As pupil size is affected by cognitive processes, we investigated whether it could serve as an independent indicator of target recognition in lineups. Participants saw a simulated crime video, followed by two viewings of either a target-present or target-absent video lineup while pupil size was measured with an eye-tracker. Participants who made correct identifications showed significantly larger pupil sizes when viewing the target compared with distractors. Some participants were uncertain about their choice of face from the lineup, but nevertheless showed pupillary changes when viewing the target, suggesting covert recognition of the target face had occurred. The results suggest that pupillometry might be a useful aid in assessing the accuracy of an eyewitness’ identification.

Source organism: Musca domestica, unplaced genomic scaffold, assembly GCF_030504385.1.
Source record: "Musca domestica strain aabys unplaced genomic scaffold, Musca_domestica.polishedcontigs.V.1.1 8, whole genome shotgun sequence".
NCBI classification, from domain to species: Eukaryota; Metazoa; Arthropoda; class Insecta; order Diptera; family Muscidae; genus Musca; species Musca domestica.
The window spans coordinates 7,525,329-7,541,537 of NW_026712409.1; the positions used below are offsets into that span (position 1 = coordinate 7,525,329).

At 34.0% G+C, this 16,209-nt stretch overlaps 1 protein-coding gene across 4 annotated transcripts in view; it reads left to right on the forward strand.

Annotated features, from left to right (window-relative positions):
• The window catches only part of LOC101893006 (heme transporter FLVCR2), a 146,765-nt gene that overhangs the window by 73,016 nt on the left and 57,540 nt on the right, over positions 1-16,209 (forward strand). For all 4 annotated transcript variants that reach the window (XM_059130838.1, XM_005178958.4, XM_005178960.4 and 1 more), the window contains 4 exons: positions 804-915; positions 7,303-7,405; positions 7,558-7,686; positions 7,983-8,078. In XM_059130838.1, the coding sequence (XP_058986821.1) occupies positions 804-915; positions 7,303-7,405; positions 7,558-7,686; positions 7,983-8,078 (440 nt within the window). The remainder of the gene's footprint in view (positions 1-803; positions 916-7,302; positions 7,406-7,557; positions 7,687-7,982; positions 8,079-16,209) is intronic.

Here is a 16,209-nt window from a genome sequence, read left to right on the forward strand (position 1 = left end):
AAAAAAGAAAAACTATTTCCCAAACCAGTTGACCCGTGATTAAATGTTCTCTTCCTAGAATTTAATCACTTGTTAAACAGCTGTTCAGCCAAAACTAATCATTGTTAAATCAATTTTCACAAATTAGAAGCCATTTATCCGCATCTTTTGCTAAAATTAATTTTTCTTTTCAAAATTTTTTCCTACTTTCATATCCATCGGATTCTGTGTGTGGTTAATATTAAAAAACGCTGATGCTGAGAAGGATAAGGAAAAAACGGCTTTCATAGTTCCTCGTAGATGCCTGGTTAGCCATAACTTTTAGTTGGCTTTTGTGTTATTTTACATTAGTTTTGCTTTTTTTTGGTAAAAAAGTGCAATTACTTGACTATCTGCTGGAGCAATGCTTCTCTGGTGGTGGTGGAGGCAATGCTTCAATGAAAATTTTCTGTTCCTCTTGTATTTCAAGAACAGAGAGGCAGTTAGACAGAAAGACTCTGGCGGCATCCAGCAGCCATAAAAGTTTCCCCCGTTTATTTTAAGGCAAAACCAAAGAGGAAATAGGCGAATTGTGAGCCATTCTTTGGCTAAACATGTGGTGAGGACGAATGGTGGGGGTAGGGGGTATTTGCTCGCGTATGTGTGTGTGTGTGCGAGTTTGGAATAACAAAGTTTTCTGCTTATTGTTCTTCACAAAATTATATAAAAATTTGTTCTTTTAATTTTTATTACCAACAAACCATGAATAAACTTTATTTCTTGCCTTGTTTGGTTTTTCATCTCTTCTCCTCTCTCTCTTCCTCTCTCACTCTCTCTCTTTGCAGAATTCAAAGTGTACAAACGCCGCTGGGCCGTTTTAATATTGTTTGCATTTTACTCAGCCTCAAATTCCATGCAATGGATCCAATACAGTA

Elphick, C. E. J., Pike, G. E., & Hole, G. J. (2020). You can believe your eyes: measuring implicit recognition in a lineup with pupillometry. Psychology, Crime and Law, 26(1), 67–92. https://doi.org/10.1080/1068316X.2019.1634196